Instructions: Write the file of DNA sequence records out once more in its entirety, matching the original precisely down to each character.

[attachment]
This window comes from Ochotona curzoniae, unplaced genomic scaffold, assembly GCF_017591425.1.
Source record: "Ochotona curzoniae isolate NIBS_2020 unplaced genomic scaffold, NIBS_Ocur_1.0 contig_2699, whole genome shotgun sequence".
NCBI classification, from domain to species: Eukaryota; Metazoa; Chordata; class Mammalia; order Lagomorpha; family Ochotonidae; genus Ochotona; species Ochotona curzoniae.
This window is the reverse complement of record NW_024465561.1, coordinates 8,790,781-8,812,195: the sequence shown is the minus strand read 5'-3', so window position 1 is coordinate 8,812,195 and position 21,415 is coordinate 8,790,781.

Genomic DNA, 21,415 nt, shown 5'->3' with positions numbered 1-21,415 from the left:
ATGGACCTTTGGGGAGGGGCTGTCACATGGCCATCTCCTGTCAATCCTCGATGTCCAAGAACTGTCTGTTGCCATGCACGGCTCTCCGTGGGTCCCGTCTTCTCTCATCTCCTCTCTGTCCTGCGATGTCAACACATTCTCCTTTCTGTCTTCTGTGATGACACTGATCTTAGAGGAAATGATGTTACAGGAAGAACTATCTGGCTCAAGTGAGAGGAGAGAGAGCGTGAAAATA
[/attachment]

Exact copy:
This window comes from Ochotona curzoniae, unplaced genomic scaffold, assembly GCF_017591425.1.
Source record: "Ochotona curzoniae isolate NIBS_2020 unplaced genomic scaffold, NIBS_Ocur_1.0 contig_2699, whole genome shotgun sequence".
NCBI classification, from domain to species: Eukaryota; Metazoa; Chordata; class Mammalia; order Lagomorpha; family Ochotonidae; genus Ochotona; species Ochotona curzoniae.
This window is the reverse complement of record NW_024465561.1, coordinates 8,790,781-8,812,195: the sequence shown is the minus strand read 5'-3', so window position 1 is coordinate 8,812,195 and position 21,415 is coordinate 8,790,781.

Genomic DNA, 21,415 nt, shown 5'->3' with positions numbered 1-21,415 from the left:
ATGGACCTTTGGGGAGGGGCTGTCACATGGCCATCTCCTGTCAATCCTCGATGTCCAAGAACTGTCTGTTGCCATGCACGGCTCTCCGTGGGTCCCGTCTTCTCTCATCTCCTCTCTGTCCTGCGATGTCAACACATTCTCCTTTCTGTCTTCTGTGATGACACTGATCTTAGAGGAAATGATGTTACAGGAAGAACTATCTGGCTCAAGTGAGAGGAGAGAGAGCGTGAAAATA